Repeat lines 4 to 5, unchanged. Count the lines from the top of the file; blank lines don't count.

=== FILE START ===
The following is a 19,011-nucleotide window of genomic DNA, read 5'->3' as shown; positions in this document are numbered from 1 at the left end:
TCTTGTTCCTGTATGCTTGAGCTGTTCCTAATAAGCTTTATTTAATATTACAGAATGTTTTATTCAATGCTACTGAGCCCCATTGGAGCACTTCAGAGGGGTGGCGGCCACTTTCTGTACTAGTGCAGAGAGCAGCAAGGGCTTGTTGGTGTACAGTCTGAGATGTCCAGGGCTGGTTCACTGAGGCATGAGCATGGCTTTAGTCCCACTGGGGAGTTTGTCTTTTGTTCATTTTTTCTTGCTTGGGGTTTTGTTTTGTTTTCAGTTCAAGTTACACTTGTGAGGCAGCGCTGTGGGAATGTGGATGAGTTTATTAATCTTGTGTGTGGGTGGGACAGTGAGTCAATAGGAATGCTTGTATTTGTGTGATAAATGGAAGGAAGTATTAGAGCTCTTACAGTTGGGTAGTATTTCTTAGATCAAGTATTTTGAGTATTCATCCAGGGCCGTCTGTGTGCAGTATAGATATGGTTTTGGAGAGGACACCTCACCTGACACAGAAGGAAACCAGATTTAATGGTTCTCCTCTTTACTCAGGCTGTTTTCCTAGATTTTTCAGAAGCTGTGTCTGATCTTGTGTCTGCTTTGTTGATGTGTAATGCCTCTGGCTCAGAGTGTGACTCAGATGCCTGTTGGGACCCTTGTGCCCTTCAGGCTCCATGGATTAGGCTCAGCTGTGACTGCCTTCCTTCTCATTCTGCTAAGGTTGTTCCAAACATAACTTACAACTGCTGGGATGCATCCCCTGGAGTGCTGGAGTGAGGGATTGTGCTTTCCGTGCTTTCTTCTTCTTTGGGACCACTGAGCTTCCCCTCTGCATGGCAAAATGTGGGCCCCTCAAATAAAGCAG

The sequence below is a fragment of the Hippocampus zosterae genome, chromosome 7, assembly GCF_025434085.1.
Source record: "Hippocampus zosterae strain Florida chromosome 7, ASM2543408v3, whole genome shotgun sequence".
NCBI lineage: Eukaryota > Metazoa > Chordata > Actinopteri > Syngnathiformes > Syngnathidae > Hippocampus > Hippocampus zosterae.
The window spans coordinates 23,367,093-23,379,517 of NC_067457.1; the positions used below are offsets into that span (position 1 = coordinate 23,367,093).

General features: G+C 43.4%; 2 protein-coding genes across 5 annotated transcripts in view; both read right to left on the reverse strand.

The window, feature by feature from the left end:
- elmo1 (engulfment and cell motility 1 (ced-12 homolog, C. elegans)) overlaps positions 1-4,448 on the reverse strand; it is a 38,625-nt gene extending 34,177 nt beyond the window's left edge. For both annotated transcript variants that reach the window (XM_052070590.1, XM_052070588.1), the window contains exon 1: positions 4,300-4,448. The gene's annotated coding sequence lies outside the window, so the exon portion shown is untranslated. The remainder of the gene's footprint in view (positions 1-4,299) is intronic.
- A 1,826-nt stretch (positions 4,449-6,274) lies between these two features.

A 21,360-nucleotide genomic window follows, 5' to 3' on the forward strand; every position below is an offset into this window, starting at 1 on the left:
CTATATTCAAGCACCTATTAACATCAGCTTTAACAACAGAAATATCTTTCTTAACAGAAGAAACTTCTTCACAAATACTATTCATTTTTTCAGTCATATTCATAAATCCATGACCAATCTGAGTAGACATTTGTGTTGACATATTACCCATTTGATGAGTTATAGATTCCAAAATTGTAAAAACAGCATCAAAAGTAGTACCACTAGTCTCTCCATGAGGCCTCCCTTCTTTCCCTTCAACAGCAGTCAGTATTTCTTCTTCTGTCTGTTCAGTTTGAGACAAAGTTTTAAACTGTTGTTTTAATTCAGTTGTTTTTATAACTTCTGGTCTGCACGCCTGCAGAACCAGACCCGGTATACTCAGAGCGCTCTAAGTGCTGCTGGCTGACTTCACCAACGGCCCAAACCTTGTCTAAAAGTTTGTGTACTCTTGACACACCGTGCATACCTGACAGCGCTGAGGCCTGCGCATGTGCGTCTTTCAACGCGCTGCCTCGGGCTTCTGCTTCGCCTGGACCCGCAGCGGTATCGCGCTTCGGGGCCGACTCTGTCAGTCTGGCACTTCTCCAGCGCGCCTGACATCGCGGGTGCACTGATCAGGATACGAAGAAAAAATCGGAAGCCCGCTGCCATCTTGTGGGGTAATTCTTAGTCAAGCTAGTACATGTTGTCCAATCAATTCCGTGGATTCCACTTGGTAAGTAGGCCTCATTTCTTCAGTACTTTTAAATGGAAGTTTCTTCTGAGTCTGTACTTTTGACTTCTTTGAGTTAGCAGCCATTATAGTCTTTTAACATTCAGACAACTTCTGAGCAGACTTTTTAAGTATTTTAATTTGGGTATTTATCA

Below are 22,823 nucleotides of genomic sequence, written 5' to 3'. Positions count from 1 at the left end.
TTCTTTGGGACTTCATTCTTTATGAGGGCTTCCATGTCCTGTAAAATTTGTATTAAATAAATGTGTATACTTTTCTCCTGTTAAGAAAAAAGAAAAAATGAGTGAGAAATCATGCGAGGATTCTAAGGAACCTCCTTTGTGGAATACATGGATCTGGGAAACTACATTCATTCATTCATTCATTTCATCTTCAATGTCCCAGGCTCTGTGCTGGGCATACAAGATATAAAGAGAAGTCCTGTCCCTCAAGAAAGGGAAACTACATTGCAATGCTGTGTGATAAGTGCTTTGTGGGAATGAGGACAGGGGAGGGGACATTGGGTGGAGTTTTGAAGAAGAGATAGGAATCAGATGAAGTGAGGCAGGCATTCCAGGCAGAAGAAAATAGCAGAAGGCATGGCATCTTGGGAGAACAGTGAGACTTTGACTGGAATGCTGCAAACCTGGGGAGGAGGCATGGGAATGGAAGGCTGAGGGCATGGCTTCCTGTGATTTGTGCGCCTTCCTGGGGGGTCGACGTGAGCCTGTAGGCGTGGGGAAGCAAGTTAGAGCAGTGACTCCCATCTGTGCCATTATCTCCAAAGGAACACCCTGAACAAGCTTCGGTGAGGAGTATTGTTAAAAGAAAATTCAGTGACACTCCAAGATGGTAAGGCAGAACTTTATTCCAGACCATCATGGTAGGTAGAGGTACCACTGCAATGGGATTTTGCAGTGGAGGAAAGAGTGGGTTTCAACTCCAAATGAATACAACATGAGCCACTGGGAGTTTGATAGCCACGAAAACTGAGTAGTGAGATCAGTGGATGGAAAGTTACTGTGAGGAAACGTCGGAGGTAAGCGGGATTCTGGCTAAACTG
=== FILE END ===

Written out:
Source record: "Hippocampus zosterae strain Florida chromosome 7, ASM2543408v3, whole genome shotgun sequence".
NCBI lineage: Eukaryota > Metazoa > Chordata > Actinopteri > Syngnathiformes > Syngnathidae > Hippocampus > Hippocampus zosterae.